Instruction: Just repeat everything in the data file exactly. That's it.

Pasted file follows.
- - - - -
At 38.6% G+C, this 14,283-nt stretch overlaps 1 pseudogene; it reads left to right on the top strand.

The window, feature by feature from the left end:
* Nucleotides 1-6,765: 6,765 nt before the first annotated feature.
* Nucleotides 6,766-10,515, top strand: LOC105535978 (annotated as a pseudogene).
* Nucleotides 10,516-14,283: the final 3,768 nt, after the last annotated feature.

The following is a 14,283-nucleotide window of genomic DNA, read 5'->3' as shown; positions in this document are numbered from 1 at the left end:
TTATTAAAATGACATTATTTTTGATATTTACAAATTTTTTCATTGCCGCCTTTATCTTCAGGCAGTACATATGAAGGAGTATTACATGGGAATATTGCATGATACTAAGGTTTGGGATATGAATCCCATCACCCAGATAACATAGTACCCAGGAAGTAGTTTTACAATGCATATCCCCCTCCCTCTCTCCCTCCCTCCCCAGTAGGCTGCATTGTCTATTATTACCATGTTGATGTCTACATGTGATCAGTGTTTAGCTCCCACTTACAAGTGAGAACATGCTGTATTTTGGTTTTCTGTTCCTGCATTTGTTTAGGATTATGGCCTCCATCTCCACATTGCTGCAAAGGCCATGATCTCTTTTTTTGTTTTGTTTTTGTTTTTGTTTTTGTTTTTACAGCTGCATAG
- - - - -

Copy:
At 38.6% G+C, this 14,283-nt stretch overlaps 1 pseudogene; it reads left to right on the top strand.

The window, feature by feature from the left end:
* Nucleotides 1-6,765: 6,765 nt before the first annotated feature.
* Nucleotides 6,766-10,515, top strand: LOC105535978 (annotated as a pseudogene).
* Nucleotides 10,516-14,283: the final 3,768 nt, after the last annotated feature.

The following is a 14,283-nucleotide window of genomic DNA, read 5'->3' as shown; positions in this document are numbered from 1 at the left end:
TTATTAAAATGACATTATTTTTGATATTTACAAATTTTTTCATTGCCGCCTTTATCTTCAGGCAGTACATATGAAGGAGTATTACATGGGAATATTGCATGATACTAAGGTTTGGGATATGAATCCCATCACCCAGATAACATAGTACCCAGGAAGTAGTTTTACAATGCATATCCCCCTCCCTCTCTCCCTCCCTCCCCAGTAGGCTGCATTGTCTATTATTACCATGTTGATGTCTACATGTGATCAGTGTTTAGCTCCCACTTACAAGTGAGAACATGCTGTATTTTGGTTTTCTGTTCCTGCATTTGTTTAGGATTATGGCCTCCATCTCCACATTGCTGCAAAGGCCATGATCTCTTTTTTTGTTTTGTTTTTGTTTTTGTTTTTGTTTTTACAGCTGCATAG